"Poets and Their Work: Poetry as Its Own Biography (personal 'I' vs. poetic eye)"—a somewhat confusing title. But I assume what we are supposed to be discussing is autobiographical, a.k.a. confessional, poetry.
The placing of the pronoun 'I' in opposition to the eye (visual organ) implies that there is a dichotomy here. The fact that the subject has been chosen to be addressed by three poets not known for writing autobiographical poetry further suggests that there might be an entertaining clash here. What do these three navel-gazers think of poetry that engages with the raw matter of life and the so-called real world, and how do they justify their mandarin avoidance of it?
I may be reading too much into a simple discussion topic. Actually, the adjective 'confessional' didn't exist when I began to write poetry and wouldn't for several decades. There were only two kinds of poetry back then: 'modern' (or 'modernist') and whatever went before. The shock and delight of discovering the modernists—Eliot, Auden, Pound, Stein, Bishop, Stevens, Moore (many more but, for me, especially those)—is something that continues to make life seem, well, better if not worthwhile. Though I've never agreed with Williams's statement, printed in the program, that "men," and presumably women, "die every day for lack of something that poetry contains." They die anyway. It's like Auden's "We must love one another or die" which caused him to delete "September 1, 1939" from his works, having realized that we must love one another and die.
I've always been bothered by the term 'confessional.' It implies that the poet has been naughty and must fess up and make it all well. I prefer the constellation Auden mentions in a poem which "makes us well without confession of the ill." We are all confessional poets sometimes. That is, we all sometimes write about our personal experiences. And there should be no stigma attached to this. Even a poem like "The Wasteland" obviously dips in and out of the life of the poet, as it does into so much else.
All subjects are potential subjects for poetry, and none should be excluded a priori. It's the success with which it's realized that it counts. I love Stevens and Bishop, but my life and my poetry would poorer for not having known Rukeyser, Ginsberg, Clifton, Ferlinghetti, the anti-war poetry of Alan Williamson.
It is only when I feel compelled to write poetry that is all 'of a piece,' that I get uncomfortable. Poetry bloweth where it listeth. It should never be thought of as a practical solution to life's mess. Its value is in its total uselessness. It's the roses we are always being urged to stop and smell.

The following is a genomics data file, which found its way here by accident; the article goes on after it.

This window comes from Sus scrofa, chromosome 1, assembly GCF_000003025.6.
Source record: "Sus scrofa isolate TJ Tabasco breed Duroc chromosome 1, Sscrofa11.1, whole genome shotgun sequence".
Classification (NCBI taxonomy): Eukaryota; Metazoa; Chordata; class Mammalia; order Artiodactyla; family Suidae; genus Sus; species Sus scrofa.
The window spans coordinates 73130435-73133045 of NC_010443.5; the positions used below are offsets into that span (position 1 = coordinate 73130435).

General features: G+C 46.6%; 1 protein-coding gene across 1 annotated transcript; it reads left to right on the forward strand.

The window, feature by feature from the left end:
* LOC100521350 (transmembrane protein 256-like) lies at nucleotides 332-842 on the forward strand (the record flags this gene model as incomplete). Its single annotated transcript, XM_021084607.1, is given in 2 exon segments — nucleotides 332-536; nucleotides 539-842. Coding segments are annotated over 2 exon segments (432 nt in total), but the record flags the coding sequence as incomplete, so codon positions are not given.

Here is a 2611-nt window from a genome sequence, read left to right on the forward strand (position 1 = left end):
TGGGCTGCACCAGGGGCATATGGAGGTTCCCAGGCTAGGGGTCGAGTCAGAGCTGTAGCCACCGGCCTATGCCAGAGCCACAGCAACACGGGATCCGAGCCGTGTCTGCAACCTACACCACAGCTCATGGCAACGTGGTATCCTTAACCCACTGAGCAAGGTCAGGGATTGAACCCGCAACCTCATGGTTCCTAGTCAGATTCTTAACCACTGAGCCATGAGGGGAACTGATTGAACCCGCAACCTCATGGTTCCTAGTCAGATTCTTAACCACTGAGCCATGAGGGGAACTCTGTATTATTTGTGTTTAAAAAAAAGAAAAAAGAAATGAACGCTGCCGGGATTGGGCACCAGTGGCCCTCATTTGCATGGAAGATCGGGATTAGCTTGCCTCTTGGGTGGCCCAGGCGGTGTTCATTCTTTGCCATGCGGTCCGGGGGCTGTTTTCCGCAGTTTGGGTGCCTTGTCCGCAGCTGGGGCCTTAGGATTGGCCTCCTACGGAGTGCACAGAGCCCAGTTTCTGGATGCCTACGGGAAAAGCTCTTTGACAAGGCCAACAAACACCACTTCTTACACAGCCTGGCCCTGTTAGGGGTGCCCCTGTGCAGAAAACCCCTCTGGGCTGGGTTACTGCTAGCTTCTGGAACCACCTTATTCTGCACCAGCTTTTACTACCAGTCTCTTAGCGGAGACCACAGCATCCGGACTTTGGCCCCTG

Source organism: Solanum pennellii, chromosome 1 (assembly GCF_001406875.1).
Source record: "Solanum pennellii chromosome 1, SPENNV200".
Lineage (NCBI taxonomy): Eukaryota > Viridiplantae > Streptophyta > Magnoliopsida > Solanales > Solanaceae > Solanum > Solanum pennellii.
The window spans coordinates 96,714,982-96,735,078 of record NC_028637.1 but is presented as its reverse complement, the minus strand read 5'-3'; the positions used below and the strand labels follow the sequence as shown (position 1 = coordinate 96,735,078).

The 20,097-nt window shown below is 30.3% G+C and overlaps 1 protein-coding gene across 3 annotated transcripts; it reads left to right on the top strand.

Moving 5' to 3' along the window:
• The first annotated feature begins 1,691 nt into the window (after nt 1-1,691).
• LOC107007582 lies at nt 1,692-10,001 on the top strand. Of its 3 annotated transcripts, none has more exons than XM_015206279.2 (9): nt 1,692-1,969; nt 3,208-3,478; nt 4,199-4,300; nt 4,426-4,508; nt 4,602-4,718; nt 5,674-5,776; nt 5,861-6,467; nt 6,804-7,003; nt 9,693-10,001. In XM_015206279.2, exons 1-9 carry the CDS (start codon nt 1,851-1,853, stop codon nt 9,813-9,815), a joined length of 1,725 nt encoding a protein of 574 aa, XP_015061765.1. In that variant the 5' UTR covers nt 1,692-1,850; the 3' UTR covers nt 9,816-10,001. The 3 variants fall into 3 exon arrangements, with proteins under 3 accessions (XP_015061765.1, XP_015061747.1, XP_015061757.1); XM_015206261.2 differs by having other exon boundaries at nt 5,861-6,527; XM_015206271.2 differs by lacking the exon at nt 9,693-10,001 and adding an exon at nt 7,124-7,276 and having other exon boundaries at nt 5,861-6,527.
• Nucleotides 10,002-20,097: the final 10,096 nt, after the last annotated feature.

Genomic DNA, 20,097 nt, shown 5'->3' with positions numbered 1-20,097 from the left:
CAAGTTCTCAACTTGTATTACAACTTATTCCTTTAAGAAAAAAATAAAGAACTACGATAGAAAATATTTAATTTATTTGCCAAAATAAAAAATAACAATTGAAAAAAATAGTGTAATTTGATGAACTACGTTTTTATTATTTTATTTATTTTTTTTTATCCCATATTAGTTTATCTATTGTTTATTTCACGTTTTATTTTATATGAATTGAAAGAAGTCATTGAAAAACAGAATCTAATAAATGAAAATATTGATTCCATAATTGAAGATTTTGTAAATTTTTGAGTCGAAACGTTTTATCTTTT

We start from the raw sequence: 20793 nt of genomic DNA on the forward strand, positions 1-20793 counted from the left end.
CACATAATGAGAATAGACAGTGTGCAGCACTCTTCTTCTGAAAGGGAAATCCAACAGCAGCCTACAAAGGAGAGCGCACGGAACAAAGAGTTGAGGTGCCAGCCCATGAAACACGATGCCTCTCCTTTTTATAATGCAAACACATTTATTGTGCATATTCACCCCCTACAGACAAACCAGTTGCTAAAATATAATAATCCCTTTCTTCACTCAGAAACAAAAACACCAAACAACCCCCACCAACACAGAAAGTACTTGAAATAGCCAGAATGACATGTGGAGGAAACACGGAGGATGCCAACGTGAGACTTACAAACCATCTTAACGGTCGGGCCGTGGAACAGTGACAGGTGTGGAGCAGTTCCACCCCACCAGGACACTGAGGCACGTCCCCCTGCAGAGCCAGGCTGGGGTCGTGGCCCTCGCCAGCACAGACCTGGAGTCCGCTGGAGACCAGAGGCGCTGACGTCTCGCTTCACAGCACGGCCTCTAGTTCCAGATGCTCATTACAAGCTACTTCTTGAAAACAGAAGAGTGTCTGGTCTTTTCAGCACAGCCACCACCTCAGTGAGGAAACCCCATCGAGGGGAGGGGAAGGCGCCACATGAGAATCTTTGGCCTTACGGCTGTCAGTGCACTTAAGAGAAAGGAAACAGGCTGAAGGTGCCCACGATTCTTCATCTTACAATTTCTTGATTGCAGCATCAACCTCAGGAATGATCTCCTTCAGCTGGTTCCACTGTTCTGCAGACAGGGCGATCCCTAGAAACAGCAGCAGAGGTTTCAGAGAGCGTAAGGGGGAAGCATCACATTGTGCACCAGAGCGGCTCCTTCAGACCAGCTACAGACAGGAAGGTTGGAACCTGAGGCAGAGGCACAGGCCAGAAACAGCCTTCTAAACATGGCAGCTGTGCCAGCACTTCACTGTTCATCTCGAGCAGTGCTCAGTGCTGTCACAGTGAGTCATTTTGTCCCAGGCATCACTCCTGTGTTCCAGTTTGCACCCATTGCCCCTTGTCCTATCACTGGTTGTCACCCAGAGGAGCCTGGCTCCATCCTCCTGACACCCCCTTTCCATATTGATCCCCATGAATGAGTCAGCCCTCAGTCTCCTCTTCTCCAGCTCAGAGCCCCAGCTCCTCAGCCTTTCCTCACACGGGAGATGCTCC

Elizabeth Bishop is a poet in whom the two kinds of 'I/eye' are fully and beautifully fused. We do not read her to discover the details of her biography, yet I feel that we end up knowing her—and I feel it all the more intensely in Key West every time I walk past that little house tucked behind the pandanus bush—better than many poets who set out to inform us about the particulars of their lives.
The few misses anywhere in her work—the one, in fact, that occurs to me—is a sentimental and slightly self-pitying love poem called "Varick Street" where at the end the poet confronts the unfaithful lover by conjuring an ideal world in which "you love me." It's still a Bishop poem and therefore great. But I once slightly criticized it in a review of her collected poems that I wrote for the New York Times. Bishop wrote me that she agreed. But she was a nice lady.
What is more like her lifestyle is the fantastic travel diary, "Over 2,000 Illustrations and a Complete Concordance" which begins: "Thus should have been our travels: / serious, engravable." And we're off on a voyage through steel-engraved atlas illustrations ending with the impossible wish to have ended by having "looked and looked our infant sight away."
That poem appeared in Partisan Review in the summer of 1948, and I was so moved I wrote her a fan letter—my only fan letter, I think ever, to a poet—and was rewarded with a postcard from Maine, one of the many coastlines she cultivated, sandpiper-wise. It was the inspiration for a poem of mine, eventually, called "Soonest Mended" which I sometimes call my one-size-fits-all confessional poem. Since Derek Walcott had the brilliant idea of substituting a poem for a lecture, I'm going to end this mini-lecture by reading my poem, "Soonest Mended," which I hope you won't mind.
[Ashbery reads "Soonest Mended"]